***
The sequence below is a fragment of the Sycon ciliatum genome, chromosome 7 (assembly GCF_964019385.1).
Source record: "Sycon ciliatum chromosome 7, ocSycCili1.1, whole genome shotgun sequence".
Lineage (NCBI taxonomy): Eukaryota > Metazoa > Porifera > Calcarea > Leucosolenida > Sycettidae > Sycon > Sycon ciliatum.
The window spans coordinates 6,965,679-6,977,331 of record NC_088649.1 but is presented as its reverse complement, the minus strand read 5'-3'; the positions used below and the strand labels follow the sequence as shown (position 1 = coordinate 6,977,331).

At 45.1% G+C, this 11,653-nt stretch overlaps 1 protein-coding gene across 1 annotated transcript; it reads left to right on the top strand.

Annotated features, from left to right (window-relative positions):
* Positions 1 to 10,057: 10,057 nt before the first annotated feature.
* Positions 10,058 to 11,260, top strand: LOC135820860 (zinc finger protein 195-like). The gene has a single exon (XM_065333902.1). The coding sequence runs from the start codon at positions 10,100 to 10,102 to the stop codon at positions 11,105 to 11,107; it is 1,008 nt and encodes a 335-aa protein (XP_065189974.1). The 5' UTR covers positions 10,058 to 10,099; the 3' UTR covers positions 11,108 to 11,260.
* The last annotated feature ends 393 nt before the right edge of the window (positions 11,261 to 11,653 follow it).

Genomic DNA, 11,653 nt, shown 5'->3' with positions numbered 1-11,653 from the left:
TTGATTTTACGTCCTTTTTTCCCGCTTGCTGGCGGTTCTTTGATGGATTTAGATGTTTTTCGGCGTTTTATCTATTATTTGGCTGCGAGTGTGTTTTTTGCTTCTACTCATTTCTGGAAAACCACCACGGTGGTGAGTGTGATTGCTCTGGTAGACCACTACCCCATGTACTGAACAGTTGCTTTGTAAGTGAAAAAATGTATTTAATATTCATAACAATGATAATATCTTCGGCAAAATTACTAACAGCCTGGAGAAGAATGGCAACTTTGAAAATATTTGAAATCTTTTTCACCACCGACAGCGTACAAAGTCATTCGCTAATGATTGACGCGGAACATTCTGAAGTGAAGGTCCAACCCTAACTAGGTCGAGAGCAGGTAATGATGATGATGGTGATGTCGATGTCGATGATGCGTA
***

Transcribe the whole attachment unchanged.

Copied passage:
The sequence below is a fragment of the Sycon ciliatum genome, chromosome 7 (assembly GCF_964019385.1).
Source record: "Sycon ciliatum chromosome 7, ocSycCili1.1, whole genome shotgun sequence".
Lineage (NCBI taxonomy): Eukaryota > Metazoa > Porifera > Calcarea > Leucosolenida > Sycettidae > Sycon > Sycon ciliatum.
The window spans coordinates 6,965,679-6,977,331 of record NC_088649.1 but is presented as its reverse complement, the minus strand read 5'-3'; the positions used below and the strand labels follow the sequence as shown (position 1 = coordinate 6,977,331).

At 45.1% G+C, this 11,653-nt stretch overlaps 1 protein-coding gene across 1 annotated transcript; it reads left to right on the top strand.

Annotated features, from left to right (window-relative positions):
* Positions 1 to 10,057: 10,057 nt before the first annotated feature.
* Positions 10,058 to 11,260, top strand: LOC135820860 (zinc finger protein 195-like). The gene has a single exon (XM_065333902.1). The coding sequence runs from the start codon at positions 10,100 to 10,102 to the stop codon at positions 11,105 to 11,107; it is 1,008 nt and encodes a 335-aa protein (XP_065189974.1). The 5' UTR covers positions 10,058 to 10,099; the 3' UTR covers positions 11,108 to 11,260.
* The last annotated feature ends 393 nt before the right edge of the window (positions 11,261 to 11,653 follow it).

Genomic DNA, 11,653 nt, shown 5'->3' with positions numbered 1-11,653 from the left:
TTGATTTTACGTCCTTTTTTCCCGCTTGCTGGCGGTTCTTTGATGGATTTAGATGTTTTTCGGCGTTTTATCTATTATTTGGCTGCGAGTGTGTTTTTTGCTTCTACTCATTTCTGGAAAACCACCACGGTGGTGAGTGTGATTGCTCTGGTAGACCACTACCCCATGTACTGAACAGTTGCTTTGTAAGTGAAAAAATGTATTTAATATTCATAACAATGATAATATCTTCGGCAAAATTACTAACAGCCTGGAGAAGAATGGCAACTTTGAAAATATTTGAAATCTTTTTCACCACCGACAGCGTACAAAGTCATTCGCTAATGATTGACGCGGAACATTCTGAAGTGAAGGTCCAACCCTAACTAGGTCGAGAGCAGGTAATGATGATGATGGTGATGTCGATGTCGATGATGCGTA